Over red wine I did not get the off-
side rule. Well, I doubt I’ll understand
now we’ve ended. At least I beat the toff
out of you. It seemed that way at hand,
at least. The Wall put up a good fight,
made me think it a battle I could win.
Ball went over wall, I watched its flight
unaware that what I’d done was thought a sin;
Next time I come across a toff like you,
I’ll remember it just can’t be beaten.
It’s a shame because you seemed worth it too,
but then I guess that’s why you pay for Eton.
My life goes on, pretending I’m not sad,
while you play the Wall-Game with Prince Harry and your dad.
A fist in Strong Man’s face.
He stares it down with pride.
Opponent’s eyes are narrowed –
Strong Man’s stay bold and wide.
Opponent throws the insult;
it splats on Strong Man’s chest,
then trickles down his body
‘til at his feet it rests.
Defiant, Strong Man clenches
his fists and bites his lips –
where lands a soft-boiled insult
which cracks and smells and drips.
A third one cracks upon his head,
trickles into his eye.
Opponent mistakes it for a tear,
stands straight then leaves with pride.
Strong Man watches Mother Hen
as she leaves with satisfaction.
Strong Man is left alone once more;
once more, he didn’t take action.
He wipes away the egg white
but still there stains the yolk.
He feels a lump stuck in his neck;
a tear, on which he chokes.
It’s all over Weak Man’s MySpace
(might as well be on the news),
it’s in his MSN name;
he has no face to lose.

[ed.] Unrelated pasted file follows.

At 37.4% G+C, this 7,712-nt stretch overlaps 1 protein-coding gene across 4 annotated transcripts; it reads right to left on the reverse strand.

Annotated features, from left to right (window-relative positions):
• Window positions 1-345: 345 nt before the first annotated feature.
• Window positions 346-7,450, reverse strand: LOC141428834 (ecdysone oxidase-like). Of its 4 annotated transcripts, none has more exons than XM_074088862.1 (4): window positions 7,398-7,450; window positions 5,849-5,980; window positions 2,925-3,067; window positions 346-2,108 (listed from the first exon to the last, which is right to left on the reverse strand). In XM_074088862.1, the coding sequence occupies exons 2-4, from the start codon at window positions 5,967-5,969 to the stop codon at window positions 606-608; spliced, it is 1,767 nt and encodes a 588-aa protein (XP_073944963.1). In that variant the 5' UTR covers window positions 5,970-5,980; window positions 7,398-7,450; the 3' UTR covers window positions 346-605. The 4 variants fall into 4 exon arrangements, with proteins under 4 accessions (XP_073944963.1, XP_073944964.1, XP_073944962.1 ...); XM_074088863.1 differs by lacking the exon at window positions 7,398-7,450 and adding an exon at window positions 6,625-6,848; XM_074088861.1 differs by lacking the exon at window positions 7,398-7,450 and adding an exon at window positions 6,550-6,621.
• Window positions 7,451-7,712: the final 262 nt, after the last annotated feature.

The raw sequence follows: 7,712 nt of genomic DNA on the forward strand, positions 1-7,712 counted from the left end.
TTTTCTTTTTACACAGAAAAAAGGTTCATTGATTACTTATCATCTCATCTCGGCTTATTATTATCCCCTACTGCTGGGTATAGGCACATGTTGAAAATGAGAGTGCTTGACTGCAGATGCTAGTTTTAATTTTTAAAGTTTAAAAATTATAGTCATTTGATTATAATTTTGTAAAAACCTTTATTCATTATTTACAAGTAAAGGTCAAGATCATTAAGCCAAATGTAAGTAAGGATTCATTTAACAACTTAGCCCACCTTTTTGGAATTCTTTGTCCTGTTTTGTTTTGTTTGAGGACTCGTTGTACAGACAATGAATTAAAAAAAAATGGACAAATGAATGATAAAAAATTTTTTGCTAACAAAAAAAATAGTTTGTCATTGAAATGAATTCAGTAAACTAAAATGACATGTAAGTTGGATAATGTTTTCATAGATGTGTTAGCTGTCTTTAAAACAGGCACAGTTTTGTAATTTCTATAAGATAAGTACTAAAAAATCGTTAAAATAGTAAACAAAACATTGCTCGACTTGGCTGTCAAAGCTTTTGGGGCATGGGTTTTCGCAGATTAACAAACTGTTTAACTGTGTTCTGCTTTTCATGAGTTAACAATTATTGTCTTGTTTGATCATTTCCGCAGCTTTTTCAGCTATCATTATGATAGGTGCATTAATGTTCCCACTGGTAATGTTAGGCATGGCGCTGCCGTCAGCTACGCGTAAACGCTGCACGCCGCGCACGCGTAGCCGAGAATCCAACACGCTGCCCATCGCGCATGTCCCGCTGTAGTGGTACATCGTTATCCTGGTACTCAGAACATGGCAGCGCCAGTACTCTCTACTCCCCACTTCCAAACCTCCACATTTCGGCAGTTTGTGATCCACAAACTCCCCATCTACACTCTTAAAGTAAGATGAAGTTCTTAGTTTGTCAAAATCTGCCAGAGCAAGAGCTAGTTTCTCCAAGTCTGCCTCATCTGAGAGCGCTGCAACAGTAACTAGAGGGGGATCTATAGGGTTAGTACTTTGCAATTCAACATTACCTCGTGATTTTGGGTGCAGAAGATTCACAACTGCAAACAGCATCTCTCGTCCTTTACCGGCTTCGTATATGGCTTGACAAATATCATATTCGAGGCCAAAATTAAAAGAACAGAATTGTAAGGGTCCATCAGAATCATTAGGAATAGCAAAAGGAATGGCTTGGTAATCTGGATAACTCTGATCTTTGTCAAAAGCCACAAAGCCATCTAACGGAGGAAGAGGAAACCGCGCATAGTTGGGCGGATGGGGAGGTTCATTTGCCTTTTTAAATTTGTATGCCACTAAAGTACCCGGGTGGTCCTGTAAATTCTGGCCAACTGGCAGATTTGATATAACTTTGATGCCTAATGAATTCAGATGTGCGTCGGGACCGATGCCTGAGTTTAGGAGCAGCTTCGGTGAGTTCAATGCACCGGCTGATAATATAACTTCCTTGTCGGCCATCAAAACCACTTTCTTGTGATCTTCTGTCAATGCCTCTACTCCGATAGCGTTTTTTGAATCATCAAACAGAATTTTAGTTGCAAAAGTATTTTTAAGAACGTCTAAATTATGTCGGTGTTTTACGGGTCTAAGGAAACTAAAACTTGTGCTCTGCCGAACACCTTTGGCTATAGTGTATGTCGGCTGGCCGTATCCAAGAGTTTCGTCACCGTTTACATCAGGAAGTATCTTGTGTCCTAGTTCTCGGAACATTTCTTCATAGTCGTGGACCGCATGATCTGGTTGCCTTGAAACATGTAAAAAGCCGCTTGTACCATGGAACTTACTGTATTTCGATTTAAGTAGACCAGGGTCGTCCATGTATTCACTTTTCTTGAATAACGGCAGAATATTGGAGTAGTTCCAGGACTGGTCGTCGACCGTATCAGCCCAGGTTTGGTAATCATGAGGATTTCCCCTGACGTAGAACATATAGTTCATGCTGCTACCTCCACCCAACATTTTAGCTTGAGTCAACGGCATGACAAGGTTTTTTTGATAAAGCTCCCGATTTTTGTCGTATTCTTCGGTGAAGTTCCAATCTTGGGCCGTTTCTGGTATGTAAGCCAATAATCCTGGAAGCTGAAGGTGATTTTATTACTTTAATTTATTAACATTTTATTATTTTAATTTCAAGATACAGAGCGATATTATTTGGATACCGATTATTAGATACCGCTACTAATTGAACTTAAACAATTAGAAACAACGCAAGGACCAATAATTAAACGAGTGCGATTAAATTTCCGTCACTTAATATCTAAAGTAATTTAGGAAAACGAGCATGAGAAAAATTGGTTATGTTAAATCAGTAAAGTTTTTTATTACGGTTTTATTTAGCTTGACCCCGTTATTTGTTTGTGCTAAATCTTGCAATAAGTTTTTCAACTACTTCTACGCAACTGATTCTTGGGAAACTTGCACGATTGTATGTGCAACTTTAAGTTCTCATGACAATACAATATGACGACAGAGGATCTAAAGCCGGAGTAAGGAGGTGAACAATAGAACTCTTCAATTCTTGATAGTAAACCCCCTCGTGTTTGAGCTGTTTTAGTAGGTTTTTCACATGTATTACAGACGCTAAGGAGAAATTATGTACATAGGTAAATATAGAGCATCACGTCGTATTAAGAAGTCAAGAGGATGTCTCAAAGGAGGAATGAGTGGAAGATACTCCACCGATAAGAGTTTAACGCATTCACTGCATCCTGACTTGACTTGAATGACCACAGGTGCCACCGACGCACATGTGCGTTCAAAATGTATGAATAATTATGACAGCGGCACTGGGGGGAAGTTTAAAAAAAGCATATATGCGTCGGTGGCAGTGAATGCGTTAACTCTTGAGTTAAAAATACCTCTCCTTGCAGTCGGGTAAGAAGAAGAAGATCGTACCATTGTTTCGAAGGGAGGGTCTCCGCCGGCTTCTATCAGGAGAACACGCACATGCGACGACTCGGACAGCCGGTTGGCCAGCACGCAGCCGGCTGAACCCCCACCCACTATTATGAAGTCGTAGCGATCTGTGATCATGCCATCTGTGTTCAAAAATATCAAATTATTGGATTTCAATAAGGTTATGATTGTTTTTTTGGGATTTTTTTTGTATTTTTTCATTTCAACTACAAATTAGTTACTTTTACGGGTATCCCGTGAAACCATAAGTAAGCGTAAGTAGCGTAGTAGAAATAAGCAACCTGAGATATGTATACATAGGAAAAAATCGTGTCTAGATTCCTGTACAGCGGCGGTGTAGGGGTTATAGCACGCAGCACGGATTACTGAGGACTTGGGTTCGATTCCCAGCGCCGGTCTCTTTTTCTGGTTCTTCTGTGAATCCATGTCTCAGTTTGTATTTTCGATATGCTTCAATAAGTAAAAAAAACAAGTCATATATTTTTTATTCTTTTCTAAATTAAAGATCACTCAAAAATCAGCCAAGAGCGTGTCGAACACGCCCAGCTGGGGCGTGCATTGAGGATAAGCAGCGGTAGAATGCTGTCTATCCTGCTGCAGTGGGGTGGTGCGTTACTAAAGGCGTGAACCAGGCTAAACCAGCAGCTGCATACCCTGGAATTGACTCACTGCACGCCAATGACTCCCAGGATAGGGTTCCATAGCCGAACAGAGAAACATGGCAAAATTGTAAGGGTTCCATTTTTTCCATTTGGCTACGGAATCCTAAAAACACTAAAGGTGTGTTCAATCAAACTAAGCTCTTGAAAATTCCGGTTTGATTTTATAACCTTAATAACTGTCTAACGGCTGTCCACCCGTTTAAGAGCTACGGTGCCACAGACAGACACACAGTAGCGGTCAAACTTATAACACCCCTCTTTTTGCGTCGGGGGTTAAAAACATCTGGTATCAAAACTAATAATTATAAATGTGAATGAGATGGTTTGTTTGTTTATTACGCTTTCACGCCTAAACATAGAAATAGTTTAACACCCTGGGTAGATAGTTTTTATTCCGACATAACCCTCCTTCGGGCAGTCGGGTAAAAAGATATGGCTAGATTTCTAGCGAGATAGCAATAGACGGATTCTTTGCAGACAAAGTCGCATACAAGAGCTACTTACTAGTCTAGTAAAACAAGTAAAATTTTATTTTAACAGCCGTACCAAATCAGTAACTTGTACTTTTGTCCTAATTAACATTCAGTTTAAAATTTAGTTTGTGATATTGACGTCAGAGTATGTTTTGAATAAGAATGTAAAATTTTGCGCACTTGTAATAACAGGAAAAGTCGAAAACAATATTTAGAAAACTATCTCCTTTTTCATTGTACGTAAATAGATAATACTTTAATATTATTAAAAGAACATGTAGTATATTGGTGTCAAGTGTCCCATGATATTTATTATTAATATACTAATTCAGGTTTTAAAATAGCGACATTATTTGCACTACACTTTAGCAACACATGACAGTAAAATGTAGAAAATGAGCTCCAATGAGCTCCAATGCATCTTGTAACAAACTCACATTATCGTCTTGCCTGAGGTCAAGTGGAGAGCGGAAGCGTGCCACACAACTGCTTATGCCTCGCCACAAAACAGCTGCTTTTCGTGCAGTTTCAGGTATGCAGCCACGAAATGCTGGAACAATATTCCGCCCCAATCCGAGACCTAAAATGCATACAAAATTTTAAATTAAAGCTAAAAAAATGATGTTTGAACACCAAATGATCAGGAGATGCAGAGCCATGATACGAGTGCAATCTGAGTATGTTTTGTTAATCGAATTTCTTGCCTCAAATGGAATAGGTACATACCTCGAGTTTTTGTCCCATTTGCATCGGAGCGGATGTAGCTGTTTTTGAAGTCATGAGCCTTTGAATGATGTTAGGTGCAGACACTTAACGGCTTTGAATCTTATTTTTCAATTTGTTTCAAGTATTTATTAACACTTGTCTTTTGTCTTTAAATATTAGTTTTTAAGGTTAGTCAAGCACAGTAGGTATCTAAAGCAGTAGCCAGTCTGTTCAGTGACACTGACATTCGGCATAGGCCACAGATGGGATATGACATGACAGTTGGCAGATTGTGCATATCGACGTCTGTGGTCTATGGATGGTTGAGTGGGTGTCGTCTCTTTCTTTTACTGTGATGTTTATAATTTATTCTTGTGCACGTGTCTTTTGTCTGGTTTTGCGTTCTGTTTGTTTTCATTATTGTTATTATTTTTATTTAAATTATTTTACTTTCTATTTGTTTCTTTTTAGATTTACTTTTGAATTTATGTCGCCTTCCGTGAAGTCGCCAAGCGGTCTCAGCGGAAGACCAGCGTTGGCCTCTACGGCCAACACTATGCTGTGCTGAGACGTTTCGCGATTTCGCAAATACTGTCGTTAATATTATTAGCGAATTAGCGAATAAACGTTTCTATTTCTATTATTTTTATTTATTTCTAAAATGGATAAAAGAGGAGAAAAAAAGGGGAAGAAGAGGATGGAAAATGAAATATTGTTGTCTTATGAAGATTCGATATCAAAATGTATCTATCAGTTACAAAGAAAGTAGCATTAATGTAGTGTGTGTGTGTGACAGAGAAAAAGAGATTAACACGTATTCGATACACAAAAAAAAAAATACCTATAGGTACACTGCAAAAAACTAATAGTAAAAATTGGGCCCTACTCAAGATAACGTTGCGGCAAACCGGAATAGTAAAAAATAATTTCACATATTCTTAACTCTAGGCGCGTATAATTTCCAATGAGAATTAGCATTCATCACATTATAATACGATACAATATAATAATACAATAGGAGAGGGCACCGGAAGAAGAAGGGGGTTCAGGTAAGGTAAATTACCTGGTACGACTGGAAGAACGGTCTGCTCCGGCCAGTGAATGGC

He’s always been so open,
(worn his heart upon his sleeve);
up pops his Facebook status,
so emotional, every eve.
Then a phone call to his friends
(tears muffling the line).
After listening for hours,
the verdict is “It’s fine.”
His jury is so kind
(one sided sympathy).
They do the trick for Weak Man;
they are what sets him “free”
He looks through some old photos
(sunglasses and a smile)
turns up his brand new ipod,
reminisces for a while.
Up gets Weak Man from his chair,
Looks out his bay window,
and on his face a nice new grin,
who’s the strong man now?
As holy Bacchic rituals
float vague across my mind,
I look ahead and twiddle
my thumb with one behind.
As pagan prayers of Christians
are recited in my head,
I look up and feel a droplet;
I wish that I was dead,
for as pagan Bacchic rites
form paintings before my eyes,
I can’t help but let one trickle;
this was not my planned demise.
I write for many reasons.
Most too hard to explain,
but once I start my writing,
it becomes almost a game;
I’m player one, Literacy two,
I feel it then he rhymes,
and so we work together –
it doesn’t take much time.
Which is why too many syllables
sometimes mean I am offbeat –
that is Literacy taking lead
but I won’t accept defeat!
I was asked by a man who laughed all day
about love, to which he was a stranger.
Or so he claimed. I said “If that’s so, pray
tell me how you laugh like one in danger
of realising that that ring of rejection
could leave you in a limbo of grimace
and grin, in a stupor of reflection
on their whims, remarks and wonderful grace;
a state where, to you, there is no meaning
in most things you do when they’re not there too,
like working, watching, writing and reading;
each thought has to be recorded for you
to give them next time you meet in a mixture
of breathlessness, wide-eyed love-lust and vigour.”